The remaining room on the walls is covered with work by local artists and photographers, and rotates on a monthly basis. Local artists have the opportunity to sell and showcase their art to the café’s diverse set of customers. From wildlife photography and landscapes to detailed flower paintings and celebrity-animal hybrid portraits, there are unique artists from across the city using the walls of X-Cues’ as a gallery for their work.
Over the decades X-Cues’ has operated, the business has evolved due to their open-mindedness towards new projects and ideas. Currently, X-Cues’ is host to many weekly events that bring together people that would otherwise not have the chance to meet and share their passions.
Entertainment organizers Cherise Mitchell and Stefanie Infantino spent countless hours trying to keep up with the ever-evolving city around X-Cues’, and their hard work has begun to pay off.
What started as an apparent flop, the Thursday open mic at X-Cues’ would sometimes have no attendees besides than the host. Infantino and Mitchell stuck with it, and now “Sargent Jam” has become a staple for some local musicians who come every week to expand, network, and share their music with the community.
Hosts of Sargent Jam play a set with their band and afterwards, they open the stage to an open mic – jam hybrid where musicians can play alone, with others, or just hop on stage and collaborate with other musicians they have never met or played with before. The experience has left musicians and musicophiles coming back week after week. Generations of music-makers spanning many genres and levels of skill cover and create music that is unique and may never be played the same again.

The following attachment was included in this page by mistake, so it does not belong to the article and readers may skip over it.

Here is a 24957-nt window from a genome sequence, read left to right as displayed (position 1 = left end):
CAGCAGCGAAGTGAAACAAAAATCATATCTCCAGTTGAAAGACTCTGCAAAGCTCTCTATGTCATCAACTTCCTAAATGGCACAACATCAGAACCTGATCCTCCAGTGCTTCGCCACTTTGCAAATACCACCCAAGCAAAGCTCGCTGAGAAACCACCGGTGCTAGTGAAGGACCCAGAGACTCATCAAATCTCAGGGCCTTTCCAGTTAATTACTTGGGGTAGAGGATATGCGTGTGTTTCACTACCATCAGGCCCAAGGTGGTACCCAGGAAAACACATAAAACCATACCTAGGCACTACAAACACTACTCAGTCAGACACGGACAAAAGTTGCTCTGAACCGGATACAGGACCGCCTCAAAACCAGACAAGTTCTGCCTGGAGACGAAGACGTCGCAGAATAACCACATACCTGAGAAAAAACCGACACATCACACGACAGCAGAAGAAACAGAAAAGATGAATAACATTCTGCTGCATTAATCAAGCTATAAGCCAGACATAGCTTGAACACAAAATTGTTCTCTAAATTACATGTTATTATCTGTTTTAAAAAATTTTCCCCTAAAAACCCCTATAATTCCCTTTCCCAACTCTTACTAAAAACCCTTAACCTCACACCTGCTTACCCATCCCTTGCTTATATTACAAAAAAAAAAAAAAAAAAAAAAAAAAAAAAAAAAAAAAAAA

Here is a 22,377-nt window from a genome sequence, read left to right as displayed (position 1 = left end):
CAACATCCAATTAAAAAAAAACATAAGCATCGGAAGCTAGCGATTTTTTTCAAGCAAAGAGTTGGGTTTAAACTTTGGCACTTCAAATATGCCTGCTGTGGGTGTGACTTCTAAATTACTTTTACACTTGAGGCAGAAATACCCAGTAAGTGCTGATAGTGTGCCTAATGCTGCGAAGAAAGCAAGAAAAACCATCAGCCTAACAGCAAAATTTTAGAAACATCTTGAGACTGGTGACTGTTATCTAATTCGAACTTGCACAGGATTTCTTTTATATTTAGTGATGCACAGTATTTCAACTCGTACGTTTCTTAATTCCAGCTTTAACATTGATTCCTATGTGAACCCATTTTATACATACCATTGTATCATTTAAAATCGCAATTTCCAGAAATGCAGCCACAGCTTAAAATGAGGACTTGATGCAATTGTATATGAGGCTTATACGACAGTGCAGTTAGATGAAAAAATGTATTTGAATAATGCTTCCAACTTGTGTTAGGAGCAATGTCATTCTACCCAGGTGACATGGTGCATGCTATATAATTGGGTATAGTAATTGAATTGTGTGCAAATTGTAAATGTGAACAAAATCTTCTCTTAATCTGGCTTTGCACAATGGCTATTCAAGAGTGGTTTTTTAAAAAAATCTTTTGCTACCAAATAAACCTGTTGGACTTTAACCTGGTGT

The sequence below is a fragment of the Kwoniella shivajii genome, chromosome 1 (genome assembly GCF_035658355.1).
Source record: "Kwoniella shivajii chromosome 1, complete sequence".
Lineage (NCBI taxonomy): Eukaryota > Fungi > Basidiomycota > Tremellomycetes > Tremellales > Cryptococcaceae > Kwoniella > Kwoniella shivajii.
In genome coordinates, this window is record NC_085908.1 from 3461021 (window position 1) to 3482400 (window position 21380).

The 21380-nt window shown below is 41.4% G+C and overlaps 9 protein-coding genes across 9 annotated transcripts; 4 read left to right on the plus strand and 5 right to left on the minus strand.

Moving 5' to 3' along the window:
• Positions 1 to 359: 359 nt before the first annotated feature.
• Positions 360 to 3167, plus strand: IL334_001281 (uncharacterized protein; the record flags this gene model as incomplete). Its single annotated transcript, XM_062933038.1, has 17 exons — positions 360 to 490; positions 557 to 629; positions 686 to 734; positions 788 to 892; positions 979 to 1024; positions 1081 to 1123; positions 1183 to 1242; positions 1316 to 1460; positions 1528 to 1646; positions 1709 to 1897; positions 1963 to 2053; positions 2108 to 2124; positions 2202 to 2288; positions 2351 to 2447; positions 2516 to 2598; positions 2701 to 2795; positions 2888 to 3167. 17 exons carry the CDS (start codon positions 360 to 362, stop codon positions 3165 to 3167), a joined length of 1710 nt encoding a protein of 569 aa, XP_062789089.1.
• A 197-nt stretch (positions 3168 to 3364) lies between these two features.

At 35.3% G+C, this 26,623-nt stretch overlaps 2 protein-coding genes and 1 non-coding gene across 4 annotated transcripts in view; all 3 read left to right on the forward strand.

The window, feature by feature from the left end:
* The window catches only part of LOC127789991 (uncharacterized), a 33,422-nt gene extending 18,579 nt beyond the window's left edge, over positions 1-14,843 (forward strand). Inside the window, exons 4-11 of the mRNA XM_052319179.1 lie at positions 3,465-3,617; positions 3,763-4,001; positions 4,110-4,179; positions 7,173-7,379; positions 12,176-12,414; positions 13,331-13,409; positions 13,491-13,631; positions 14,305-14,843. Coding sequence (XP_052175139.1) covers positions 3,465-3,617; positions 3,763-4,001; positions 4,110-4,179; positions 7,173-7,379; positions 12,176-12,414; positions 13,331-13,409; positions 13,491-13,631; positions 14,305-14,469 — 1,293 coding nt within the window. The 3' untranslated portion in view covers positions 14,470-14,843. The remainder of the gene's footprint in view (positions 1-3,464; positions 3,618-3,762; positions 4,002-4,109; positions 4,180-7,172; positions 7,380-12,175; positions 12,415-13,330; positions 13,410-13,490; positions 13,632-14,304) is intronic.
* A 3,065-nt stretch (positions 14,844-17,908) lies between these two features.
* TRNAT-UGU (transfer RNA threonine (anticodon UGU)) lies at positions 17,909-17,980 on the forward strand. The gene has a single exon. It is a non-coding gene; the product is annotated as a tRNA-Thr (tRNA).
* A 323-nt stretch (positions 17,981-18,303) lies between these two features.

Mitchell is also the mastermind behind weekly Game of Thrones nights at X-Cues’. Starting in January, X-Cues’ aired two episodes of Game of Thrones every Sunday leading up to the premiere of the show’s seventh season. Mitchell put her heart into having themed skits, props, and a modified version of Cards Against Humanity to share with fellow fans. The first night of season seven was host to a full house, and now over 120 people reserve seats to watch Game of Thrones on six big screens amongst other fans. The season finale had over 150 attendees, and Mitchell is hoping that next season there will be just as many fans coming in to watch.
“Woke Comedy Hour” is one of the newest events at X-Cues’ that strives to create a welcoming and inclusive space. The event is a monthly open mic that showcases women of colour, Indigenous women, and non-binary folk of colour. Mitchell is proud of the success it has become and is hoping that the event continues to expand.
Among the parties, socials, and live music that X-Cues’ hosts, one of the signature events held every year is the annual Christmas Feast. People of the West End that are unable to have a Christmas dinner are treated to a meal prepared with care by the cooks at X-Cues’ and volunteers, served in the café. Hundreds of people line up to sit down and have a Christmas dinner with their families to the sound of live music, and even get free picture with Santa and gifts.
Over the years, X-Cues’ has changed to keep up with the evolving community around it.
Hopefully, X-Cues’ will continue to host events for people in the community as well as become a more competitive music venue in the city during the evenings, while continuing to providing the community with good food and coffee during the day. The small dream of the Infantino brothers to open a café in Winnipeg has become an irreplaceable staple of the West End and an ever-evolving community space that is a second home to many families throughout the city.